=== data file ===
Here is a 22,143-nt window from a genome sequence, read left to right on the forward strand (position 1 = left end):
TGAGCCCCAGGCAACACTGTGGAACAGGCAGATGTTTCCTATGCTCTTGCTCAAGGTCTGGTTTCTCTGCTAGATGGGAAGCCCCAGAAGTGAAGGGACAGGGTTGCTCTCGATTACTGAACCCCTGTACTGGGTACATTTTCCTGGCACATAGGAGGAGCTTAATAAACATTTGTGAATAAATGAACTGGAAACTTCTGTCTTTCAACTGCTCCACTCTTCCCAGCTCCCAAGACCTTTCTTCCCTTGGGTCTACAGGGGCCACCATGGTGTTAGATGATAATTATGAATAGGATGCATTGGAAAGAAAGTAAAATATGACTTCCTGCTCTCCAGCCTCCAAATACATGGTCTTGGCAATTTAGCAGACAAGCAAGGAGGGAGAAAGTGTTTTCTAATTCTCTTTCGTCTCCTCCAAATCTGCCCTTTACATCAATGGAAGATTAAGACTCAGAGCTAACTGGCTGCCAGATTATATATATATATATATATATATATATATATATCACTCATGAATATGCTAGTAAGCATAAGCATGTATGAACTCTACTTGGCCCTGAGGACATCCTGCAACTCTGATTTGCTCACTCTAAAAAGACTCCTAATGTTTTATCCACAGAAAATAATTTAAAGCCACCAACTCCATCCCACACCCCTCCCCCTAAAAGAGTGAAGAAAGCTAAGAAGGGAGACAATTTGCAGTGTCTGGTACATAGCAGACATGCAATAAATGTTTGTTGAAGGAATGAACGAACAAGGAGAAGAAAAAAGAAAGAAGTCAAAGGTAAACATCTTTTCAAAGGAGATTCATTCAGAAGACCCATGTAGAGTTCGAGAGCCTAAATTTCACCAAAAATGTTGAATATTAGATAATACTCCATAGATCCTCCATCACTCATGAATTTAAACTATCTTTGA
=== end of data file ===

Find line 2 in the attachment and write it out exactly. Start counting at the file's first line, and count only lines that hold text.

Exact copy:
TGAGCCCCAGGCAACACTGTGGAACAGGCAGATGTTTCCTATGCTCTTGCTCAAGGTCTGGTTTCTCTGCTAGATGGGAAGCCCCAGAAGTGAAGGGACAGGGTTGCTCTCGATTACTGAACCCCTGTACTGGGTACATTTTCCTGGCACATAGGAGGAGCTTAATAAACATTTGTGAATAAATGAACTGGAAACTTCTGTCTTTCAACTGCTCCACTCTTCCCAGCTCCCAAGACCTTTCTTCCCTTGGGTCTACAGGGGCCACCATGGTGTTAGATGATAATTATGAATAGGATGCATTGGAAAGAAAGTAAAATATGACTTCCTGCTCTCCAGCCTCCAAATACATGGTCTTGGCAATTTAGCAGACAAGCAAGGAGGGAGAAAGTGTTTTCTAATTCTCTTTCGTCTCCTCCAAATCTGCCCTTTACATCAATGGAAGATTAAGACTCAGAGCTAACTGGCTGCCAGATTATATATATATATATATATATATATATATATATCACTCATGAATATGCTAGTAAGCATAAGCATGTATGAACTCTACTTGGCCCTGAGGACATCCTGCAACTCTGATTTGCTCACTCTAAAAAGACTCCTAATGTTTTATCCACAGAAAATAATTTAAAGCCACCAACTCCATCCCACACCCCTCCCCCTAAAAGAGTGAAGAAAGCTAAGAAGGGAGACAATTTGCAGTGTCTGGTACATAGCAGACATGCAATAAATGTTTGTTGAAGGAATGAACGAACAAGGAGAAGAAAAAAGAAAGAAGTCAAAGGTAAACATCTTTTCAAAGGAGATTCATTCAGAAGACCCATGTAGAGTTCGAGAGCCTAAATTTCACCAAAAATGTTGAATATTAGATAATACTCCATAGATCCTCCATCACTCATGAATTTAAACTATCTTTGA